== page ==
a young man with autism whose story is told in the film, Life, Animated.
Pulitzer Prize-winning journalist and author of, Life, Animated: A Story of Sidekicks, Heroes, and Autism.
In the new film "Life, Animated," Pulitzer Prize-winning journalist Ron Suskind recounts his experience with his son Owen Suskind, who was diagnosed with regressive autism when he was three years old and has since gone to college and now holds two jobs. Elaborating on his best-selling book, "Life, Animated: A Story of Sidekicks, Heroes, and Autism," Suskind says he and other parents have worked to discover what their children are passionate about, and "when you match the strengths with the deficits, often they help themselves." He also discusses challenges for parents with few resources to find schools and assisted living environments for their autistic children, and his advocacy efforts to ensure health insurance companies cover the cost of therapies that could benefit autistic children.
AMY GOODMAN: This is Democracy Now!, democracynow.org, The War and Peace Report. I’m Amy Goodman. We’re broadcasting from the Sundance Film Festival in Park City, Utah, from Park City Television. We return now to our interview with Ron and Owen Suskind and filmmaker Roger Ross Williams about their film Life, Animated.
AMY GOODMAN: It is so clear that enormous resources, in addition to your devotion and love, have gone into working with Owen and making sure that, Owen, your life is fully protected—
OWEN SUSKIND: Yeah, yeah.
AMY GOODMAN: —and that you’re a—you’re the amazing person that you are today.
OWEN SUSKIND: Yeah.
AMY GOODMAN: So, how did you do it? And what do you say to those without the resources to do this?
RON SUSKIND: Well, you know, it’s something we talk to thousands of families these days, since certainly the book came out, and even it will be even more now with the movie. And, you know, we are advocates to make sure that the therapies needed for autism are covered by insurance, as I think 38 states do—many still don’t, and not fully covered. You know, it’s difficult for so many families. I mean, the one thing we do say, if it’s possible to trim your jib enough that one parent can stay home, that ended up being important for us, and it’s important for many.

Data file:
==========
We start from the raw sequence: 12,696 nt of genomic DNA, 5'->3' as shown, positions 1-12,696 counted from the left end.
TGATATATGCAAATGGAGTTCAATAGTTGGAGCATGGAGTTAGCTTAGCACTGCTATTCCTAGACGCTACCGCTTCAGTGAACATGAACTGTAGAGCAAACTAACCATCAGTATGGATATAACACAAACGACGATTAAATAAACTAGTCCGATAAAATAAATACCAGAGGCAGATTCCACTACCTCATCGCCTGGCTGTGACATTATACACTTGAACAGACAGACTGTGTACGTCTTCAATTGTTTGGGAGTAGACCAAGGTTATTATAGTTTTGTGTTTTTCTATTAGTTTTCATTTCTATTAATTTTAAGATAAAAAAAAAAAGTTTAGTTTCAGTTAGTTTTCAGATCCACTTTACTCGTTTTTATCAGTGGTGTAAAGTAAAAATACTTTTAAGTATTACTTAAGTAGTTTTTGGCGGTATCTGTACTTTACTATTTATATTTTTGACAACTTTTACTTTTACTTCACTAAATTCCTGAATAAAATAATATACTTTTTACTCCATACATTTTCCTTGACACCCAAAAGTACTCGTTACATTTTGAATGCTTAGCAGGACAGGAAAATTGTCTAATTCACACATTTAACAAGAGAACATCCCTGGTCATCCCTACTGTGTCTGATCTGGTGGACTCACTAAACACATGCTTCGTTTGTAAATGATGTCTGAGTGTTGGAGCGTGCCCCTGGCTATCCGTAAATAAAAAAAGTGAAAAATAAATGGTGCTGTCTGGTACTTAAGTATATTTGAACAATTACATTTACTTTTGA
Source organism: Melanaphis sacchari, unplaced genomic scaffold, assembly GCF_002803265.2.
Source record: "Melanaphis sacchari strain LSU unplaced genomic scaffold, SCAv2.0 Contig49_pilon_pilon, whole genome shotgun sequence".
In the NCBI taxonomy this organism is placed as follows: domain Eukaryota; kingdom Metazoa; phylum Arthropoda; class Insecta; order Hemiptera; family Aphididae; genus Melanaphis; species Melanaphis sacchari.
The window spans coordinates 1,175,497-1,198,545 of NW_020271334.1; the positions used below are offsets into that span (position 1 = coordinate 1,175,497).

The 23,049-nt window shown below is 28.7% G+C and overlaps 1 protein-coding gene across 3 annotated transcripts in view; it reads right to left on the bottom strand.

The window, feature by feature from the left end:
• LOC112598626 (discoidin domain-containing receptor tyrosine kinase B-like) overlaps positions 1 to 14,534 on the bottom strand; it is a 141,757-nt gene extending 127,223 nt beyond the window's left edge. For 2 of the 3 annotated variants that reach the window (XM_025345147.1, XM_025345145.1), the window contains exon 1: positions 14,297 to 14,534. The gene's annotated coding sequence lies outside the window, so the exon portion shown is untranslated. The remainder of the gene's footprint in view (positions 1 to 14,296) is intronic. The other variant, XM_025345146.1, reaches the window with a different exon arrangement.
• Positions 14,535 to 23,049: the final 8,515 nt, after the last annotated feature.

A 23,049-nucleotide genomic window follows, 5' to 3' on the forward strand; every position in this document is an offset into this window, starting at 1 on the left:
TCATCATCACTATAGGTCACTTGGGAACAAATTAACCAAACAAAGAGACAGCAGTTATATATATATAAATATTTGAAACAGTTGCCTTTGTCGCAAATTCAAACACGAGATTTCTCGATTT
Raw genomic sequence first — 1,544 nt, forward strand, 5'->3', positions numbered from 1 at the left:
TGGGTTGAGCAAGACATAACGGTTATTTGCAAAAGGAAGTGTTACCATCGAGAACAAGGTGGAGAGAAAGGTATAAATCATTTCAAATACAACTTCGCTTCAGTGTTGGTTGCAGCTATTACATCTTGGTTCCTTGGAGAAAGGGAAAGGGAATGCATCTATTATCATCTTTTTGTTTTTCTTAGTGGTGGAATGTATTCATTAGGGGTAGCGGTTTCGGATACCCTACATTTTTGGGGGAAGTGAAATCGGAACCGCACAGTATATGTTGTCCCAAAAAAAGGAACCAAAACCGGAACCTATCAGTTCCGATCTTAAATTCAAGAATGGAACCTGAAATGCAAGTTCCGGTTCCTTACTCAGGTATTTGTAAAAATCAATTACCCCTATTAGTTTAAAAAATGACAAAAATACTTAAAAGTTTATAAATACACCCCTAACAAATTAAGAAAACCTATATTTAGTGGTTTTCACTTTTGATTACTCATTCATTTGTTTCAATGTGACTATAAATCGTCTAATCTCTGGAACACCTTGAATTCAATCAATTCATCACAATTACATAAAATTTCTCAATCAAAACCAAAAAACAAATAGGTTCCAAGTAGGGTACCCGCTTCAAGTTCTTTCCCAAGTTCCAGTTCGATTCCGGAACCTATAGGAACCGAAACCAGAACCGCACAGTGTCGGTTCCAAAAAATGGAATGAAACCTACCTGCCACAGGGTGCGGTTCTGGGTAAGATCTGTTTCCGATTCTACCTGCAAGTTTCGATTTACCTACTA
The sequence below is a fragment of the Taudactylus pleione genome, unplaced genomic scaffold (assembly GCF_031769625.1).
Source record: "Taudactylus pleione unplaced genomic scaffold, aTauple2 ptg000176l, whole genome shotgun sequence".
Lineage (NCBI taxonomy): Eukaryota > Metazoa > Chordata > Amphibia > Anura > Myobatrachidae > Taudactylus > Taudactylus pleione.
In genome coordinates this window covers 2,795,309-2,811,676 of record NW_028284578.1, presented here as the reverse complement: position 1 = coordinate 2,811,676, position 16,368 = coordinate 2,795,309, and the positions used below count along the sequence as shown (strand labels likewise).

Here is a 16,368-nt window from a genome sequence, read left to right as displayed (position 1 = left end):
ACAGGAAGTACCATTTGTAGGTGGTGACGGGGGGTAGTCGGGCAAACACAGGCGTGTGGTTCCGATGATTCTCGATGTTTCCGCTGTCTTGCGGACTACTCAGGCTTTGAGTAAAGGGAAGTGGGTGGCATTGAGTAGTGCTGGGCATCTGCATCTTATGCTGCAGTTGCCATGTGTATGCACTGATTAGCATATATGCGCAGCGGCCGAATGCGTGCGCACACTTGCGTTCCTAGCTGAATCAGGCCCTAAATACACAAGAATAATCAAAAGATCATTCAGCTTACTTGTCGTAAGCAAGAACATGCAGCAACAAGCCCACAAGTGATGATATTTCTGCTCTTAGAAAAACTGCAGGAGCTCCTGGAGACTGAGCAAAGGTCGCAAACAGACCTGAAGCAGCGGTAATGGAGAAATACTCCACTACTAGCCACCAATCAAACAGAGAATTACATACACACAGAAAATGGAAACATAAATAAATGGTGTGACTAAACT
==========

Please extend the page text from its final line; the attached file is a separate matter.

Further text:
The other thing that we found, though, with all of the money we spent, the thing that had the greatest heal, the greatest outcome, is finding Owen’s passion, his affinity, and saying, whatever it is, we’re going to go deep into that. It could be Disney, it could be cars, it could be astronomy, it could be maps. We’re going to live inside of his world. And in there, we’re going to essentially find a way to build a vessel that he can drive out into the world. That’s something that’s mostly what they would call sweat equity—just time, often in the evenings, of us all being together and saying whatever his passion is will be our passion. I mean, we were no great Disney fans to start with, but we became them because Owen created a whole language using Disney.
AMY GOODMAN: But in that life of assisted living, of the school, you clearly found one of the finest schools. What do you say to other parents who don’t have the resources to be able to provide that kind of support?